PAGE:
A similar reading applies to sites like Gawker and The AV Club, which are as much about telling us what to think about things as they are about telling us that those things exist in the first place. Contributors make no claim to objectivity; they’re smart alecks whose job is to stamp the dough of information. Staying current is now a wild game of whack-a-mole. And knowing one thing about everything is much more important than knowing everything about one thing.
And so: Azealia Banks is the rapper who appeals to Pitchfork readers; A$AP Rocky is the rapper who isn’t homophobic; Lana Del Rey is the lovely waif whose dad is loaded; M.I.A.is the stylish blowhard whose dad is a former Tamil revolutionary. Having learned these lines, you can go ahead and tweet confidently about these artists, holding your own in the great digital scrum, even if you have no idea what the artists actually sound like. If you get drawn into an argument, you can always quickly consult Wikipedia.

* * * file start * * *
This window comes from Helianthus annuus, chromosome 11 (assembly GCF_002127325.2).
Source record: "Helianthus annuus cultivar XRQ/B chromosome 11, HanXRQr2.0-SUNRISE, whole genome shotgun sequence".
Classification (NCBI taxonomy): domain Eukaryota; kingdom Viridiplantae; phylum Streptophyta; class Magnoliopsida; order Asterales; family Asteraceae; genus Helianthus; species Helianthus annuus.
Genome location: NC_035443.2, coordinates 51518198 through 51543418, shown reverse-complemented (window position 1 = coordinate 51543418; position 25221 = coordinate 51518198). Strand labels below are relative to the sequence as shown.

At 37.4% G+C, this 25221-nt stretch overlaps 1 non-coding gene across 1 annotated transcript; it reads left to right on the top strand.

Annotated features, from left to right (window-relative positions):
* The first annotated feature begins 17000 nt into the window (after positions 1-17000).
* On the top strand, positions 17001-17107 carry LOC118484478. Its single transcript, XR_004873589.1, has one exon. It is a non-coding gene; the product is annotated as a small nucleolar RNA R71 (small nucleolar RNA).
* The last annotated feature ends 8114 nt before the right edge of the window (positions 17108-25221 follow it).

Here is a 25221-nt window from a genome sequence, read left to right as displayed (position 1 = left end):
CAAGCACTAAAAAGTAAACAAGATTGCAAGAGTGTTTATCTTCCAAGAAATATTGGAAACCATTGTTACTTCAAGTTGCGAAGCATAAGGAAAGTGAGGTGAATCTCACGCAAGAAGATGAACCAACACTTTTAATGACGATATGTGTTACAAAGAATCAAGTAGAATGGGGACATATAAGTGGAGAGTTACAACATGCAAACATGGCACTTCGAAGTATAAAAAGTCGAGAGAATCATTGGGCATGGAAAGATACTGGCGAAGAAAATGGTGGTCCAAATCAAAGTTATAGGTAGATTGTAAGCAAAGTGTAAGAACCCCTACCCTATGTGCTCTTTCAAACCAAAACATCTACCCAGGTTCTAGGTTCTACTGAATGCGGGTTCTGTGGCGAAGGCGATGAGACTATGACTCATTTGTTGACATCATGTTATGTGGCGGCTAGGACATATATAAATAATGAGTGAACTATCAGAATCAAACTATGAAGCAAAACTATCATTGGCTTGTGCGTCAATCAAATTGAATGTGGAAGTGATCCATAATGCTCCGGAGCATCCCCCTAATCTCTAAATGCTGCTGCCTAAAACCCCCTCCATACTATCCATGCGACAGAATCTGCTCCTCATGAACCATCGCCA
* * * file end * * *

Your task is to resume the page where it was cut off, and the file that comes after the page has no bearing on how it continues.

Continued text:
My quarrel here isn’t with the idea that cool people don’t know as much about stuff as they used to. If you really want to drill deep into your interests, you still have that option. You just have to accept that most of your findings will have no social value.
My beef is really with the factors that gave rise to this state of affairs, and I realize this beef is deeply stupid: I bridle at the idea that good stuff could be public in the first place, that I should have to share my tastes with the wider world. My love of knowledge-hoarding was part snobbishness, part proprietary, part nesting: I liked the idea that my favorite movies, books and music are for me and a select few others, because they’re special and they’re part of my life. To think that everyone in the world might love them just as much makes me feel like a salt molecule in a tub of brine. Like friendship, taste should be somewhat exclusive — your friends are the ones you choose above all the other bozos. If everybody is friends, then no one is, really. The same applies to being fans of Arcade Fire.